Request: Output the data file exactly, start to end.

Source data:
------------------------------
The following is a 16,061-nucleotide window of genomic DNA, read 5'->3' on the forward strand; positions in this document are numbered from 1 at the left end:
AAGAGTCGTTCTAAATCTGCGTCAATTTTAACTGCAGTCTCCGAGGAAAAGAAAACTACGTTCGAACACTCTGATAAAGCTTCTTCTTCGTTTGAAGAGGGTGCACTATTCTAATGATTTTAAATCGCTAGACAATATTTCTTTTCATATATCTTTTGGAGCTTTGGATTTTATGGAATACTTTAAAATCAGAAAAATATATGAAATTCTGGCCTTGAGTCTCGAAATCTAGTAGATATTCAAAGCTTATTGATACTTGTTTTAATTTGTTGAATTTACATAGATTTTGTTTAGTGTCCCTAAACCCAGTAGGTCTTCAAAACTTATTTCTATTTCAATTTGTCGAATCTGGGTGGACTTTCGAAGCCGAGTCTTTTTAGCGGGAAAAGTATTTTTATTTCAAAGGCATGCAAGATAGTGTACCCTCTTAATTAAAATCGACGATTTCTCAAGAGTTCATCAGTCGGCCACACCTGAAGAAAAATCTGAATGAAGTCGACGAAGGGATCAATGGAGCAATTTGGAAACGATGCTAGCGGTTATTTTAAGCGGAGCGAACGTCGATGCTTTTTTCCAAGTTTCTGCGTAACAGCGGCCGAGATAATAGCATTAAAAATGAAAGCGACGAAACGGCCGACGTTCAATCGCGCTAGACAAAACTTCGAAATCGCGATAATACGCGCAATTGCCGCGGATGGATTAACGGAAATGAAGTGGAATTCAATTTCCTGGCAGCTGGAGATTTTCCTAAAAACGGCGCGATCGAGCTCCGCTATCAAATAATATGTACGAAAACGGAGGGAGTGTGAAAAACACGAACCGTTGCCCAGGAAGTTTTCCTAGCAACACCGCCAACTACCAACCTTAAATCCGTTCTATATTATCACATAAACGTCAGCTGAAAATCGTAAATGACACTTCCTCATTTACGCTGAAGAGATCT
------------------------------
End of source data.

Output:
The following is a 16,061-nucleotide window of genomic DNA, read 5'->3' on the forward strand; positions in this document are numbered from 1 at the left end:
AAGAGTCGTTCTAAATCTGCGTCAATTTTAACTGCAGTCTCCGAGGAAAAGAAAACTACGTTCGAACACTCTGATAAAGCTTCTTCTTCGTTTGAAGAGGGTGCACTATTCTAATGATTTTAAATCGCTAGACAATATTTCTTTTCATATATCTTTTGGAGCTTTGGATTTTATGGAATACTTTAAAATCAGAAAAATATATGAAATTCTGGCCTTGAGTCTCGAAATCTAGTAGATATTCAAAGCTTATTGATACTTGTTTTAATTTGTTGAATTTACATAGATTTTGTTTAGTGTCCCTAAACCCAGTAGGTCTTCAAAACTTATTTCTATTTCAATTTGTCGAATCTGGGTGGACTTTCGAAGCCGAGTCTTTTTAGCGGGAAAAGTATTTTTATTTCAAAGGCATGCAAGATAGTGTACCCTCTTAATTAAAATCGACGATTTCTCAAGAGTTCATCAGTCGGCCACACCTGAAGAAAAATCTGAATGAAGTCGACGAAGGGATCAATGGAGCAATTTGGAAACGATGCTAGCGGTTATTTTAAGCGGAGCGAACGTCGATGCTTTTTTCCAAGTTTCTGCGTAACAGCGGCCGAGATAATAGCATTAAAAATGAAAGCGACGAAACGGCCGACGTTCAATCGCGCTAGACAAAACTTCGAAATCGCGATAATACGCGCAATTGCCGCGGATGGATTAACGGAAATGAAGTGGAATTCAATTTCCTGGCAGCTGGAGATTTTCCTAAAAACGGCGCGATCGAGCTCCGCTATCAAATAATATGTACGAAAACGGAGGGAGTGTGAAAAACACGAACCGTTGCCCAGGAAGTTTTCCTAGCAACACCGCCAACTACCAACCTTAAATCCGTTCTATATTATCACATAAACGTCAGCTGAAAATCGTAAATGACACTTCCTCATTTACGCTGAAGAGATCT